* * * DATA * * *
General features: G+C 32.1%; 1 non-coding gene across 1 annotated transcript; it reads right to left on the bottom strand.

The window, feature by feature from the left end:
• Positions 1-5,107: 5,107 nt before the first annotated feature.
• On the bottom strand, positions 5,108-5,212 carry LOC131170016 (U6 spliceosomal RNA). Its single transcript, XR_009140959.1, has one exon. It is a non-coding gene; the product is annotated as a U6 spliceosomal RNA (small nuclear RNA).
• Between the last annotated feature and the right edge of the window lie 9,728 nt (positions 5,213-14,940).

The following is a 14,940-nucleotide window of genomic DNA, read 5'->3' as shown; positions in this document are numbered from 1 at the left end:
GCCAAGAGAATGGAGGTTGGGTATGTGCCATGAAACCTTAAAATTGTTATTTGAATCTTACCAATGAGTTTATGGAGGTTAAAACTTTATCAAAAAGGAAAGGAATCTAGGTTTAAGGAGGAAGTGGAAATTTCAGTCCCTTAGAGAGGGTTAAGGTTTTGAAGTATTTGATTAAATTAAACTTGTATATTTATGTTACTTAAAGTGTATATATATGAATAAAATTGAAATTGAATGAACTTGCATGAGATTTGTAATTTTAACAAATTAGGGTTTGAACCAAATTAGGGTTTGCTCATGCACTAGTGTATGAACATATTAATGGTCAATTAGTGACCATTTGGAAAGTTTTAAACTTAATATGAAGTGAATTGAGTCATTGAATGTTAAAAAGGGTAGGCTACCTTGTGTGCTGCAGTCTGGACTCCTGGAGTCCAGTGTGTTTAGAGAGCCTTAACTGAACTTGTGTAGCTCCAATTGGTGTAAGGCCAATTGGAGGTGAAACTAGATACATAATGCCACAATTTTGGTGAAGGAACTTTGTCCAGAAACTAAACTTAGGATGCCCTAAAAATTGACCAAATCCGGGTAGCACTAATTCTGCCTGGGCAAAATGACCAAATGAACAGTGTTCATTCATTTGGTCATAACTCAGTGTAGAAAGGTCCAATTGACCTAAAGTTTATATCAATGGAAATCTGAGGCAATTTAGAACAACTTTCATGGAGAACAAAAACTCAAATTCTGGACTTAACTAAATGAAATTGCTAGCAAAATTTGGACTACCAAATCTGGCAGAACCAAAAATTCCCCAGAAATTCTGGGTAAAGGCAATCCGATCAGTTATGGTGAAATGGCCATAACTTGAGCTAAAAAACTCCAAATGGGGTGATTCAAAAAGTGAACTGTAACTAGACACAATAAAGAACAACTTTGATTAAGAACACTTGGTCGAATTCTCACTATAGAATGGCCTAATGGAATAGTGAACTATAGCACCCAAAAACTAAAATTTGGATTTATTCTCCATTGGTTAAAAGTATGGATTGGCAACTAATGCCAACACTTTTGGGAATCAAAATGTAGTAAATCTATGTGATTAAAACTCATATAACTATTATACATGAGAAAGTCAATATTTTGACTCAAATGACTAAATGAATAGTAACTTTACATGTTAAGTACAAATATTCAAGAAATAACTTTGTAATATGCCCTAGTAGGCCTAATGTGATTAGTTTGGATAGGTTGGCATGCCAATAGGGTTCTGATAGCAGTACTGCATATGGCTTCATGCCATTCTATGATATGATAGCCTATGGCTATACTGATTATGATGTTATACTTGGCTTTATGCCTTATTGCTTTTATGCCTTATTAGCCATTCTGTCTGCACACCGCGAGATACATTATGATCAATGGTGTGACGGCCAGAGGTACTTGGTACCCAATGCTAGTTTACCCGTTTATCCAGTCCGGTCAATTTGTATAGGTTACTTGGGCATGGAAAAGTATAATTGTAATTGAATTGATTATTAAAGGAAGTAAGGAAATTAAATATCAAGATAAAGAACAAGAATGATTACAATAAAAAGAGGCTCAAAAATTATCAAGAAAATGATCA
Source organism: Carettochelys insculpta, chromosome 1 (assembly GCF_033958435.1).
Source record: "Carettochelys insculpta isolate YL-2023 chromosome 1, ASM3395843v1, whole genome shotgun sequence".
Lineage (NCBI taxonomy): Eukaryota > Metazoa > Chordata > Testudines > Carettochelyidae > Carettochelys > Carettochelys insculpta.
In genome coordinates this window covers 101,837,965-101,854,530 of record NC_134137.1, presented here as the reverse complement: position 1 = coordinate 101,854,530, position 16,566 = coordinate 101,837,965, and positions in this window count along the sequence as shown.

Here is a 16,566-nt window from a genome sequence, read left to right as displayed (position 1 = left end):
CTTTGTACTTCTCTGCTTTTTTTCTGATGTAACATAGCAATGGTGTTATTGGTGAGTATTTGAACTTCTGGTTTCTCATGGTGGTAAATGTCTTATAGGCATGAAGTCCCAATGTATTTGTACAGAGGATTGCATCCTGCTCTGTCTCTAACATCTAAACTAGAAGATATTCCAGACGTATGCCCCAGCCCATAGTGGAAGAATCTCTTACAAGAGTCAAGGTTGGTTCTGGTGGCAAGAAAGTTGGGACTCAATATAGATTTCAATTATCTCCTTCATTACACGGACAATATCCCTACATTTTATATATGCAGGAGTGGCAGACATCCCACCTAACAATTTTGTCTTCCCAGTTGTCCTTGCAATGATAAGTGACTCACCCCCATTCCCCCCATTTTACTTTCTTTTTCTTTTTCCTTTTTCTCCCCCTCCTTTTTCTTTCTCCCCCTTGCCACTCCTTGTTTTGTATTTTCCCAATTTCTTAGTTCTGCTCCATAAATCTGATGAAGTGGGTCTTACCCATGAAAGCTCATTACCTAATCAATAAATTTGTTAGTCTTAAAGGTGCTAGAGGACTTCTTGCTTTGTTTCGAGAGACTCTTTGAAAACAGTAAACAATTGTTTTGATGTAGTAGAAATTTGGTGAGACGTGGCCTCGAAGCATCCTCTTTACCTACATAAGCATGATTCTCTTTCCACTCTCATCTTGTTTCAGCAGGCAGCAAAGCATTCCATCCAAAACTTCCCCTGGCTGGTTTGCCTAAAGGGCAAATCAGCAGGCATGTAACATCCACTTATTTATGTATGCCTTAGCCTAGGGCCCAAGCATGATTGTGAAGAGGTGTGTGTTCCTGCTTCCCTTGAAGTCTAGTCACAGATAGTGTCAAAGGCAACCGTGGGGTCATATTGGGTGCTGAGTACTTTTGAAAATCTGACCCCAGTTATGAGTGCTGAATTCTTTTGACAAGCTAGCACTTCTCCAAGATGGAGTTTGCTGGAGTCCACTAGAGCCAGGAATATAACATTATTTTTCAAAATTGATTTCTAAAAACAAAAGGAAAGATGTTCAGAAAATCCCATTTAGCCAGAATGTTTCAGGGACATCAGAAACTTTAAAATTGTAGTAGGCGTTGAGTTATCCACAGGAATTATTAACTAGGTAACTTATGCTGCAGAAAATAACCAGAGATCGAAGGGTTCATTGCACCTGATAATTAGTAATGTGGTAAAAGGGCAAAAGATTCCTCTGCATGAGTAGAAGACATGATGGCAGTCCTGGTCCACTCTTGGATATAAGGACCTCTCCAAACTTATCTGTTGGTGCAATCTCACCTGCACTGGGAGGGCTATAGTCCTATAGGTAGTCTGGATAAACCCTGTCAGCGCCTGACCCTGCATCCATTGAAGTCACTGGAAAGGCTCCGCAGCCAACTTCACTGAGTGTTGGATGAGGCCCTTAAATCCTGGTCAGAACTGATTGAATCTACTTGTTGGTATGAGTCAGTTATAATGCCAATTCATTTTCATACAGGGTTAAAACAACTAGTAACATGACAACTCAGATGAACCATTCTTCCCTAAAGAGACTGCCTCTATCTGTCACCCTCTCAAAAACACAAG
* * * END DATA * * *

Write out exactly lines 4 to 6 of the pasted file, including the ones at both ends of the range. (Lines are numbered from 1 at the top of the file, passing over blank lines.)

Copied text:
• On the bottom strand, positions 5,108-5,212 carry LOC131170016 (U6 spliceosomal RNA). Its single transcript, XR_009140959.1, has one exon. It is a non-coding gene; the product is annotated as a U6 spliceosomal RNA (small nuclear RNA).
• Between the last annotated feature and the right edge of the window lie 9,728 nt (positions 5,213-14,940).

The following is a 14,940-nucleotide window of genomic DNA, read 5'->3' as shown; positions in this document are numbered from 1 at the left end: